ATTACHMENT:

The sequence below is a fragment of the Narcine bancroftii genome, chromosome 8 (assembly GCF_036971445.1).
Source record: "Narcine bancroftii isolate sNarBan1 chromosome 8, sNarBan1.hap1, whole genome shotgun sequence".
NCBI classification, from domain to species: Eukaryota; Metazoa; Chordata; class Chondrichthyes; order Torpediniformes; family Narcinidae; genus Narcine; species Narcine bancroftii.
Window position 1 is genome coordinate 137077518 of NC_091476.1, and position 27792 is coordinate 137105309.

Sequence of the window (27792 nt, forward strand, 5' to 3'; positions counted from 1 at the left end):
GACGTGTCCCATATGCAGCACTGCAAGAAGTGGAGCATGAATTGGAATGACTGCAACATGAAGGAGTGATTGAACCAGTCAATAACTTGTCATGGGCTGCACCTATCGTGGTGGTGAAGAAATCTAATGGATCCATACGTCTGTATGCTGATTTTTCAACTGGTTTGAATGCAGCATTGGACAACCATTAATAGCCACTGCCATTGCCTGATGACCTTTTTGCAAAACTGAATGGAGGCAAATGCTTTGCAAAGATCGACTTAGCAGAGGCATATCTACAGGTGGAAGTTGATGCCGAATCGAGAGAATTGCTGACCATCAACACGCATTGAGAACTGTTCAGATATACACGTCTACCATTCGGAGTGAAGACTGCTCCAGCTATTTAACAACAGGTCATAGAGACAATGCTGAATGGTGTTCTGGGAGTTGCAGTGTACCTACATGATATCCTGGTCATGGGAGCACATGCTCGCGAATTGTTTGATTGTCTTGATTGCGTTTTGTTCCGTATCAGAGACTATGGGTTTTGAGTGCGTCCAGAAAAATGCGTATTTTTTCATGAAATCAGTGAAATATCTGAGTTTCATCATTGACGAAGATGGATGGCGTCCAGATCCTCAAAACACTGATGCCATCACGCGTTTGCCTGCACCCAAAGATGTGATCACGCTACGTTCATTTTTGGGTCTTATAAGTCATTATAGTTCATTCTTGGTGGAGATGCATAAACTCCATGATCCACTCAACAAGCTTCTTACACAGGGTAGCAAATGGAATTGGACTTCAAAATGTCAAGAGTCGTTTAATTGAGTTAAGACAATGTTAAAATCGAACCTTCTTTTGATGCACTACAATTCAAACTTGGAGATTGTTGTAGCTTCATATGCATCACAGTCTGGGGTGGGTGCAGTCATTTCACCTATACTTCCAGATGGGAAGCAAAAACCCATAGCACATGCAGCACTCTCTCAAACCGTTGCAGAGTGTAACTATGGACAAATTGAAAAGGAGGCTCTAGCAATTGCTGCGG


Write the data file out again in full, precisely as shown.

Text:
The sequence below is a fragment of the Narcine bancroftii genome, chromosome 8 (assembly GCF_036971445.1).
Source record: "Narcine bancroftii isolate sNarBan1 chromosome 8, sNarBan1.hap1, whole genome shotgun sequence".
NCBI classification, from domain to species: Eukaryota; Metazoa; Chordata; class Chondrichthyes; order Torpediniformes; family Narcinidae; genus Narcine; species Narcine bancroftii.
Window position 1 is genome coordinate 137077518 of NC_091476.1, and position 27792 is coordinate 137105309.

Sequence of the window (27792 nt, forward strand, 5' to 3'; positions counted from 1 at the left end):
GACGTGTCCCATATGCAGCACTGCAAGAAGTGGAGCATGAATTGGAATGACTGCAACATGAAGGAGTGATTGAACCAGTCAATAACTTGTCATGGGCTGCACCTATCGTGGTGGTGAAGAAATCTAATGGATCCATACGTCTGTATGCTGATTTTTCAACTGGTTTGAATGCAGCATTGGACAACCATTAATAGCCACTGCCATTGCCTGATGACCTTTTTGCAAAACTGAATGGAGGCAAATGCTTTGCAAAGATCGACTTAGCAGAGGCATATCTACAGGTGGAAGTTGATGCCGAATCGAGAGAATTGCTGACCATCAACACGCATTGAGAACTGTTCAGATATACACGTCTACCATTCGGAGTGAAGACTGCTCCAGCTATTTAACAACAGGTCATAGAGACAATGCTGAATGGTGTTCTGGGAGTTGCAGTGTACCTACATGATATCCTGGTCATGGGAGCACATGCTCGCGAATTGTTTGATTGTCTTGATTGCGTTTTGTTCCGTATCAGAGACTATGGGTTTTGAGTGCGTCCAGAAAAATGCGTATTTTTTCATGAAATCAGTGAAATATCTGAGTTTCATCATTGACGAAGATGGATGGCGTCCAGATCCTCAAAACACTGATGCCATCACGCGTTTGCCTGCACCCAAAGATGTGATCACGCTACGTTCATTTTTGGGTCTTATAAGTCATTATAGTTCATTCTTGGTGGAGATGCATAAACTCCATGATCCACTCAACAAGCTTCTTACACAGGGTAGCAAATGGAATTGGACTTCAAAATGTCAAGAGTCGTTTAATTGAGTTAAGACAATGTTAAAATCGAACCTTCTTTTGATGCACTACAATTCAAACTTGGAGATTGTTGTAGCTTCATATGCATCACAGTCTGGGGTGGGTGCAGTCATTTCACCTATACTTCCAGATGGGAAGCAAAAACCCATAGCACATGCAGCACTCTCTCAAACCGTTGCAGAGTGTAACTATGGACAAATTGAAAAGGAGGCTCTAGCAATTGCTGCGG